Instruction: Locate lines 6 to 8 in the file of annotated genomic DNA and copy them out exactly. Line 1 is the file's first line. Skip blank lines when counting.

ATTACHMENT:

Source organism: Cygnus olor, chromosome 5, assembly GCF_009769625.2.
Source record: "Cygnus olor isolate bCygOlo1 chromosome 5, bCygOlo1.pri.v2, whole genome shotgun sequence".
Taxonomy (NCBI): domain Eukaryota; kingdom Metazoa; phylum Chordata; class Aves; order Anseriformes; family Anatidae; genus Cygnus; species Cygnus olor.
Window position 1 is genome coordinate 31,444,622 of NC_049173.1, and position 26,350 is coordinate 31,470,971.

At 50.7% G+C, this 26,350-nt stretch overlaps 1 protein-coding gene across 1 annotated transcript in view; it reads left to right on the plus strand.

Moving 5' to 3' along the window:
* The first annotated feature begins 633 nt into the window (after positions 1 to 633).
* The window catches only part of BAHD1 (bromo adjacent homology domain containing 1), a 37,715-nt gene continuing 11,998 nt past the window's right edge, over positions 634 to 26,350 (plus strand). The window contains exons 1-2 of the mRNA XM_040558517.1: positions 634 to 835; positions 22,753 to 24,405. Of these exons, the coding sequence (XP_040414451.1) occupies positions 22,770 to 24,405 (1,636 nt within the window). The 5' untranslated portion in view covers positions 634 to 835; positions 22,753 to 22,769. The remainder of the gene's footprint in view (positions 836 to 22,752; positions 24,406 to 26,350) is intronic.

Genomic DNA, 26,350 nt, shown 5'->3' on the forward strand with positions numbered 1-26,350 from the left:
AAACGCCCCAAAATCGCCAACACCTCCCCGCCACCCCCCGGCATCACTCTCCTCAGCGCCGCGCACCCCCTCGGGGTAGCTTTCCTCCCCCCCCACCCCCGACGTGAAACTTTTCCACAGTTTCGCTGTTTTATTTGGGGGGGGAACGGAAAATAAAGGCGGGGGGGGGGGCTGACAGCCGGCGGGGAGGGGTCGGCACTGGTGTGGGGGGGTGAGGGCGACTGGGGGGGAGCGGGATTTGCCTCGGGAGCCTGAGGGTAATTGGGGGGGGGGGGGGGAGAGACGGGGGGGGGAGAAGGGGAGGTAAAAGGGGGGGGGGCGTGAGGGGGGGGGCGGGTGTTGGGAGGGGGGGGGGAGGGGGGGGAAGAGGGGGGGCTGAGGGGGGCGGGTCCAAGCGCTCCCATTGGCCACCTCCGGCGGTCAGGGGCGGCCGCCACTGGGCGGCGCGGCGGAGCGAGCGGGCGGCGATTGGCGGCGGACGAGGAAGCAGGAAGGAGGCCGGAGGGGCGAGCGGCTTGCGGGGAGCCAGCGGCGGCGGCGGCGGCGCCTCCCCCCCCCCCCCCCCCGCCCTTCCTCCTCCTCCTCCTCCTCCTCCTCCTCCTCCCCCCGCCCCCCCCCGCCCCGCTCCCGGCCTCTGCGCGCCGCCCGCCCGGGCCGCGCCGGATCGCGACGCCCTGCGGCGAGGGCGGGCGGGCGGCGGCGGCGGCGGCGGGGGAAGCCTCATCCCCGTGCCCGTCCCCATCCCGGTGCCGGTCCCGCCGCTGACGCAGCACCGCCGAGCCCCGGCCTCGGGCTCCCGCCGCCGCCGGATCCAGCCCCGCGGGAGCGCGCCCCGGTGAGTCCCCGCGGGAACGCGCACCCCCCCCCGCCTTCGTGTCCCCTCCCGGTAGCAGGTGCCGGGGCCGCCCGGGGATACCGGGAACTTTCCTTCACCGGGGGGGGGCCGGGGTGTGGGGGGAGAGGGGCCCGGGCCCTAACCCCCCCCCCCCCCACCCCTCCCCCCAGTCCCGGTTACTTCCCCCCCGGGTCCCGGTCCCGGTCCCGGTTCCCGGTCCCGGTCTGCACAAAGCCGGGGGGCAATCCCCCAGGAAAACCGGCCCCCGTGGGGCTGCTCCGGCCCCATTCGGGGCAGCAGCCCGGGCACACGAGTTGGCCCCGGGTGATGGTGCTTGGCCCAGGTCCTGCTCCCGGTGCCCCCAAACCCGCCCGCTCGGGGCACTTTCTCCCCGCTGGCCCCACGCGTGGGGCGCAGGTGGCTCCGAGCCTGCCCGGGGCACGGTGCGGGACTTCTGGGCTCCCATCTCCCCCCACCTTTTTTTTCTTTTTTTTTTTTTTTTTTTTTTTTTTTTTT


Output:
Moving 5' to 3' along the window:
* The first annotated feature begins 633 nt into the window (after positions 1 to 633).
* The window catches only part of BAHD1 (bromo adjacent homology domain containing 1), a 37,715-nt gene continuing 11,998 nt past the window's right edge, over positions 634 to 26,350 (plus strand). The window contains exons 1-2 of the mRNA XM_040558517.1: positions 634 to 835; positions 22,753 to 24,405. Of these exons, the coding sequence (XP_040414451.1) occupies positions 22,770 to 24,405 (1,636 nt within the window). The 5' untranslated portion in view covers positions 634 to 835; positions 22,753 to 22,769. The remainder of the gene's footprint in view (positions 836 to 22,752; positions 24,406 to 26,350) is intronic.